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Good question! We made up the term to define a series of short articles we wrote about civil engineering.

A lot of people are a bit 'fuzzy' about what civil engineers do and what civil engineering involves. We thought that we'd try to remedy that by writing a series of short articles that describe some aspect of civil engineering.

We've written the articles without a lot of technical jargon, but have kept just enough to help you expand your vocabulary and perhaps pique your interest...

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the Ironbridge

the Ironbridgedropcap_The industrial revolution of the 18th and 19th centuries brought about the marriage of iron — both cast and wrought — and bridgebuilding. The Ironbridge, erected by Abraham Darby in 1779, spans the Severn River near Coalbrookdale, one of England's earliest ironmaking centers. It is the first bridge constructed entirely of cast iron.

Because the trade of ironworking had not yet developed, the bridge was constructed by woodworkers, who crafted the individual members in wood, made sand molds of the pieces, and poured molten metal into them to form cast iron members. These members were then used to construct the bridge, but were connected with traditional woodworking joints such as mortise-and-tenon and dovetails, rather than bolts or rivets.

The problem with cast iron is that it is brittle, as opposed to wrought or malleable iron, and steel, which are ductile materials. Brittle materials do not "give" or deform much, but fracture rather suddenly, generally without warning. Ductile materials, on the other hand, will undergo significantly more yielding, or change of shape, before breaking, and are therfore more desireable for structures such as a bridge. Put another way, the difference between cast and ductile iron is analogous to the difference between a piece of chalk and a paperclip. Try to bend the chalk, and it will break suddenly; do the same to the paperclip, and it will readily deform but remain intact and retain much of its strength. It is because of this inability of cast iron to yield that the Ironbridge today has a number of members which have fractured, and the bridge has been closed to vehicular traffic, although it will still carry pedestrians.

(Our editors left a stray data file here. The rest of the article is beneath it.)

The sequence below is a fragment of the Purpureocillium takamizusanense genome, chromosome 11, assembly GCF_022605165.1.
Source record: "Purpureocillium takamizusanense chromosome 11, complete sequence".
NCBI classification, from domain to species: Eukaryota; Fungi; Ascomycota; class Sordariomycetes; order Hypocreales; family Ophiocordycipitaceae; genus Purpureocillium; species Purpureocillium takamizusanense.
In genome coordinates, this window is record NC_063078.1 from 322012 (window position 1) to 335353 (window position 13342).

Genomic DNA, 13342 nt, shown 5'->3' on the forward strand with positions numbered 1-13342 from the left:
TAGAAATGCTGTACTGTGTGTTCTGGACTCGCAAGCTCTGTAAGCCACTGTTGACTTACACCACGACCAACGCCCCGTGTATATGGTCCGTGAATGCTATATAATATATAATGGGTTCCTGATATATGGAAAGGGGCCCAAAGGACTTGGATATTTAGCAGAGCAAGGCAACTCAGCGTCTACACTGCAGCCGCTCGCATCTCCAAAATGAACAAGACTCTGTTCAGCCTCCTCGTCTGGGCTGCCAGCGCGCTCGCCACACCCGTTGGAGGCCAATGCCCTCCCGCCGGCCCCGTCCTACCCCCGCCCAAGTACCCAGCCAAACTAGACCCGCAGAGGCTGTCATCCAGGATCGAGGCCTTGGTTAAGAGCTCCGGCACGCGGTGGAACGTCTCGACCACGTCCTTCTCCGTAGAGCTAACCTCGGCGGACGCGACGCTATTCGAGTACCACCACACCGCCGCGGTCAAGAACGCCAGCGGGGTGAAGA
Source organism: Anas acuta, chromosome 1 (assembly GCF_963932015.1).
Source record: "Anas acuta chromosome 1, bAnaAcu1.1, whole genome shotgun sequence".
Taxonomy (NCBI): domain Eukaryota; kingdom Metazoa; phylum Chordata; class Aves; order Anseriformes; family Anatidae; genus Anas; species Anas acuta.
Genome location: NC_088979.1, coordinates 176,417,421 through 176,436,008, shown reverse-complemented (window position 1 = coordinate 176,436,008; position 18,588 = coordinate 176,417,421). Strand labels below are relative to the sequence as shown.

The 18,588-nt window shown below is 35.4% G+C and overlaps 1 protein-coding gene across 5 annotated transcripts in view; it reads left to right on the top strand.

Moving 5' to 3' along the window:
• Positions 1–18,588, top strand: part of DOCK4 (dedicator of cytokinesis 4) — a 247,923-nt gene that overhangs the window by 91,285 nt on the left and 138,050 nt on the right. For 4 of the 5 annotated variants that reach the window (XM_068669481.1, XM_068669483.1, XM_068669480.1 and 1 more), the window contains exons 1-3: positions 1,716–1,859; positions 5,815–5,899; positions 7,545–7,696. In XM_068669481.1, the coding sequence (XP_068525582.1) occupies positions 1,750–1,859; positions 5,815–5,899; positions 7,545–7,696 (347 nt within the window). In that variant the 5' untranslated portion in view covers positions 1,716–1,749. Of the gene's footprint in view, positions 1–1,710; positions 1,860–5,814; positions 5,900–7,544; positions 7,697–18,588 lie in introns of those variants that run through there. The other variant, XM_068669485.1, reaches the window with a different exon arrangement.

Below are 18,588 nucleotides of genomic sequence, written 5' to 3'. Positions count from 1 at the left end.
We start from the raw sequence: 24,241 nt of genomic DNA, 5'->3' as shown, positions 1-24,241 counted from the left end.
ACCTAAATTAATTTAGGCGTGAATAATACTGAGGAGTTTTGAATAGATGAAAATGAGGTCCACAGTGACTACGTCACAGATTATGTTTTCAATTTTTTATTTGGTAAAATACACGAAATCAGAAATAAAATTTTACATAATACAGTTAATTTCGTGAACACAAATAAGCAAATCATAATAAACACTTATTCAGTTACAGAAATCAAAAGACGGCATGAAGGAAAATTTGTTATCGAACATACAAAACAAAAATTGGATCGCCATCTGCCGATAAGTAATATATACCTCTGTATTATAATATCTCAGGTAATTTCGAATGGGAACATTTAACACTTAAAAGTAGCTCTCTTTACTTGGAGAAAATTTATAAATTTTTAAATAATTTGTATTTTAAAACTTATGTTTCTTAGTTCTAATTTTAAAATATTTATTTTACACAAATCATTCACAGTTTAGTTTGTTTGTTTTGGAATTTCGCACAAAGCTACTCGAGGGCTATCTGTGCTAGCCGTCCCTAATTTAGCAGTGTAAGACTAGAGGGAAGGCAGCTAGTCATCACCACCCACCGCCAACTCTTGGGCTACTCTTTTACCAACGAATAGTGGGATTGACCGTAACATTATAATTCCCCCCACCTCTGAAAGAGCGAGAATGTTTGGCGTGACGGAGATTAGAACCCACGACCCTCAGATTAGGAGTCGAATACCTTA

The construction of the Ironbridge ushered in a revolution in bridgebuilding. It was not long until wrought, or ductile, iron began to be produced, and bridges spanning hitherto undreamed of lengths began to be constructed. Thomas Telford, the great British civil engineer, built iron bridges—such as the 1814 cast-iron bridge over the River Spey in Scotland—that remain as models of their time. Isambard Brunel, another British civil engineer, and Gustav Eiffel, creator of the Eiffel Tower in Paris, used ductile iron and steel to rapidly push the boundaries of possibility in bridgebuilding, and by the end of the 19th century had revolutionized the whole bridge design and construction process.

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photos © Campbell Huth